RIC Faculty Member Explores the Imperial & Public Feasts of Ancient China

Moonsil Kim at museum

These bronze vessels at the National Palace Museum were once used at rituals and feasts by emperors and aristocrats.

RIC Associate Professor of History Moonsil Lee Kim (pictured above), who is also co-director of RIC’s Global Studies Program, is on sabbatical in Taiwan to research how Chinese bronze vessels were used in ancient rituals and feasts.

Much of China’s imperial treasures, she says, were moved to Taiwan in the early 20th century during the Chinese Civil War. Today, Taiwan’s National Palace Museum has one of the largest collections of Chinese artifacts in the world. Many items in the collections were previously owned by emperors and aristocrats.

Kim is analyzing the bronze collections and rare books and documents of the Song to Qing dynasty (10th-19th century) at the National Palace Museum, at the National Central Library and at Academia Sinica, the most preeminent research institution in Taiwan where she is currently based as a visiting scholar.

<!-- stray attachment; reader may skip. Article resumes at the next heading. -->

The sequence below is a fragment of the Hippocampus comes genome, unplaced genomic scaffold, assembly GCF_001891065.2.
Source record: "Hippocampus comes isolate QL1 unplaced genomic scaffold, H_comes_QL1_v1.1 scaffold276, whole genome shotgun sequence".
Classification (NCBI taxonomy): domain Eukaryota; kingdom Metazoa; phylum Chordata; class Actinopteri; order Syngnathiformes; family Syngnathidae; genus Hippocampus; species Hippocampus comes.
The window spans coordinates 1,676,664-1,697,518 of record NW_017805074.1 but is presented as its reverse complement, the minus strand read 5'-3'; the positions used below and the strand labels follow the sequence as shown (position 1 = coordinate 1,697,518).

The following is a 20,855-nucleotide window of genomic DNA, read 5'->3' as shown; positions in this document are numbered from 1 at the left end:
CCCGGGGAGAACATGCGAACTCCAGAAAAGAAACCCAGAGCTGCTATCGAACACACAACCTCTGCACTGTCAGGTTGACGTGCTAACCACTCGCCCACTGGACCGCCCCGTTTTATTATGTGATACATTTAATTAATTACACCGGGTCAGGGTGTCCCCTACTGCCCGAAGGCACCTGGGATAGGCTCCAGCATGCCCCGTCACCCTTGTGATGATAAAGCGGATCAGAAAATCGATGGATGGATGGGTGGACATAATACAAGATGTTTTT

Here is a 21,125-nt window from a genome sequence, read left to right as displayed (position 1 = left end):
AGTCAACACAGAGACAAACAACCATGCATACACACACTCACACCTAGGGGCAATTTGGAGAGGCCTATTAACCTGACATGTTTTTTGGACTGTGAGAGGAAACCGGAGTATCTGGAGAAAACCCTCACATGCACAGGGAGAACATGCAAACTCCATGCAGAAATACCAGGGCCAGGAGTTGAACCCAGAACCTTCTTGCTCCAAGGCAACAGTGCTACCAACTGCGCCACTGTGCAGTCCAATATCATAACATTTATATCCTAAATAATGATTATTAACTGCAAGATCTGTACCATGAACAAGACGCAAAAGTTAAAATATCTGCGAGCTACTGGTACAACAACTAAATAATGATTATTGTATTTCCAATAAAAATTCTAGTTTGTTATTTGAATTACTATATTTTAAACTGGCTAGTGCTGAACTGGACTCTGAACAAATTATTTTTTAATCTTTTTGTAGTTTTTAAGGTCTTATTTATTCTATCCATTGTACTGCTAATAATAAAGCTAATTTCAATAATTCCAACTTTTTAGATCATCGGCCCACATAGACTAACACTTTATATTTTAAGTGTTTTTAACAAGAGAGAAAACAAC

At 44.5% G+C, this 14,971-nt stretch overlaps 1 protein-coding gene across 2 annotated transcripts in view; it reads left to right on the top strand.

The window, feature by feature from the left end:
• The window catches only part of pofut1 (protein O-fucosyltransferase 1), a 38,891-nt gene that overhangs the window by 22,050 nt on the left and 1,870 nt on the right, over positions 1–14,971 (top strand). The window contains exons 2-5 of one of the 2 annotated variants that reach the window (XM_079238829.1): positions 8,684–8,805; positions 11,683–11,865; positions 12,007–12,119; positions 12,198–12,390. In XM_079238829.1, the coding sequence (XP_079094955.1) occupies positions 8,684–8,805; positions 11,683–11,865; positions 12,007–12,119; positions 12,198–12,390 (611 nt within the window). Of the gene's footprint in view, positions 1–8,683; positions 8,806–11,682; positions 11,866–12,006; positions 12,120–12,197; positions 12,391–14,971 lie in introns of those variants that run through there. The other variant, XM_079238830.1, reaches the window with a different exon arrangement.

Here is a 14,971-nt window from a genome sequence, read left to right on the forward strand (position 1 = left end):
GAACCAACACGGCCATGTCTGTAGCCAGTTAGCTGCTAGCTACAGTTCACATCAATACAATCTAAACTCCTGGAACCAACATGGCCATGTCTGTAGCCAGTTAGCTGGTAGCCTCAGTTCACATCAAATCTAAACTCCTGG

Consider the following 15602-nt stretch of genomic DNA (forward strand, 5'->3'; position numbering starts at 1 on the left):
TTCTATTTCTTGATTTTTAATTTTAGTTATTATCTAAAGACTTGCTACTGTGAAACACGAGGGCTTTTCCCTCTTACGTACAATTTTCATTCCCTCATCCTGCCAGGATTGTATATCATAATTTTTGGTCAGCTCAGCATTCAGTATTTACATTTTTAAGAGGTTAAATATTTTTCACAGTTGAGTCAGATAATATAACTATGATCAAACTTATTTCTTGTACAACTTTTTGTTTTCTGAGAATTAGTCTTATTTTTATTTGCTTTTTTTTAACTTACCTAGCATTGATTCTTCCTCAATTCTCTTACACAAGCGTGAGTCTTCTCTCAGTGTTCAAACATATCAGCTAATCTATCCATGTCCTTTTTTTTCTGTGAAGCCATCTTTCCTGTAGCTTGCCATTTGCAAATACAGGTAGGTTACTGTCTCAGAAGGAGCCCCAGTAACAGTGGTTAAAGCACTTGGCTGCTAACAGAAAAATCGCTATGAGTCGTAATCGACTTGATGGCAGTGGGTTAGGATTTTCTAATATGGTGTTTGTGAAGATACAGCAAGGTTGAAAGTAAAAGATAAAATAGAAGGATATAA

National Palace Museum
Associate Professor Moonsil Kim stands in front of the National Palace Museum in Taipei

Kim explains that her explorations are part of a larger project she is working on to understand the political, cultural, social and economic roles of imperial and public feasts in ancient China.

“In addition to bronze vessels and rare books, I’m exploring 2,000-year-old legal codes and administrative records written on bamboo slips to learn how food resources were distributed to people – from high officials to the convict laborers – through the feasting system,” she says.

When Kim isn’t working, she’s exploring the country to learn more about Taiwan’s society, history and culture.

“I expect to share my experiences with my history students when I return to the United States in 2023,” she says. “As co-director of the Global Studies Program, I hope I can be a positive influence and motivator for RIC students who want to explore the world or join the world as global leaders.”

Kim’s research is supported by the National Central Library of Taiwan through the Center for Chinese Studies’ Research Grant for Foreign Scholars in Chinese Studies.